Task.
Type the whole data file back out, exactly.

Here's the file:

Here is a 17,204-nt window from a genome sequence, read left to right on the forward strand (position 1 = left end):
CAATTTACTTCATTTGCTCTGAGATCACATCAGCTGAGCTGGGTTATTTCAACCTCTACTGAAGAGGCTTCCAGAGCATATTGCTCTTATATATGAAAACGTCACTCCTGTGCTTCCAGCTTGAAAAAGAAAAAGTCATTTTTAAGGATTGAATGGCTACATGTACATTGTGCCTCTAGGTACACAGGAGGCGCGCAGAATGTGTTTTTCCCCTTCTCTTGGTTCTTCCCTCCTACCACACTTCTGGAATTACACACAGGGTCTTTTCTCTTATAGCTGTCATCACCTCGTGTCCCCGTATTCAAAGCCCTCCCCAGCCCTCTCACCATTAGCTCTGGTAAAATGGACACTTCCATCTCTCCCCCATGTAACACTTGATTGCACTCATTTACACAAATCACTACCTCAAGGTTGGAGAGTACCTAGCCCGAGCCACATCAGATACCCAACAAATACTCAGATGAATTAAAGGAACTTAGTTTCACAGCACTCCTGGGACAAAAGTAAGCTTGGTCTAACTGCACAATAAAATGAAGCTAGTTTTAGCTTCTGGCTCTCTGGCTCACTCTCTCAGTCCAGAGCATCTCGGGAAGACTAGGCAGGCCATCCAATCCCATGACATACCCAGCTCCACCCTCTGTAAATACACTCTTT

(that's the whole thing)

Here is a 17,204-nt window from a genome sequence, read left to right on the forward strand (position 1 = left end):
CAATTTACTTCATTTGCTCTGAGATCACATCAGCTGAGCTGGGTTATTTCAACCTCTACTGAAGAGGCTTCCAGAGCATATTGCTCTTATATATGAAAACGTCACTCCTGTGCTTCCAGCTTGAAAAAGAAAAAGTCATTTTTAAGGATTGAATGGCTACATGTACATTGTGCCTCTAGGTACACAGGAGGCGCGCAGAATGTGTTTTTCCCCTTCTCTTGGTTCTTCCCTCCTACCACACTTCTGGAATTACACACAGGGTCTTTTCTCTTATAGCTGTCATCACCTCGTGTCCCCGTATTCAAAGCCCTCCCCAGCCCTCTCACCATTAGCTCTGGTAAAATGGACACTTCCATCTCTCCCCCATGTAACACTTGATTGCACTCATTTACACAAATCACTACCTCAAGGTTGGAGAGTACCTAGCCCGAGCCACATCAGATACCCAACAAATACTCAGATGAATTAAAGGAACTTAGTTTCACAGCACTCCTGGGACAAAAGTAAGCTTGGTCTAACTGCACAATAAAATGAAGCTAGTTTTAGCTTCTGGCTCTCTGGCTCACTCTCTCAGTCCAGAGCATCTCGGGAAGACTAGGCAGGCCATCCAATCCCATGACATACCCAGCTCCACCCTCTGTAAATACACTCTTT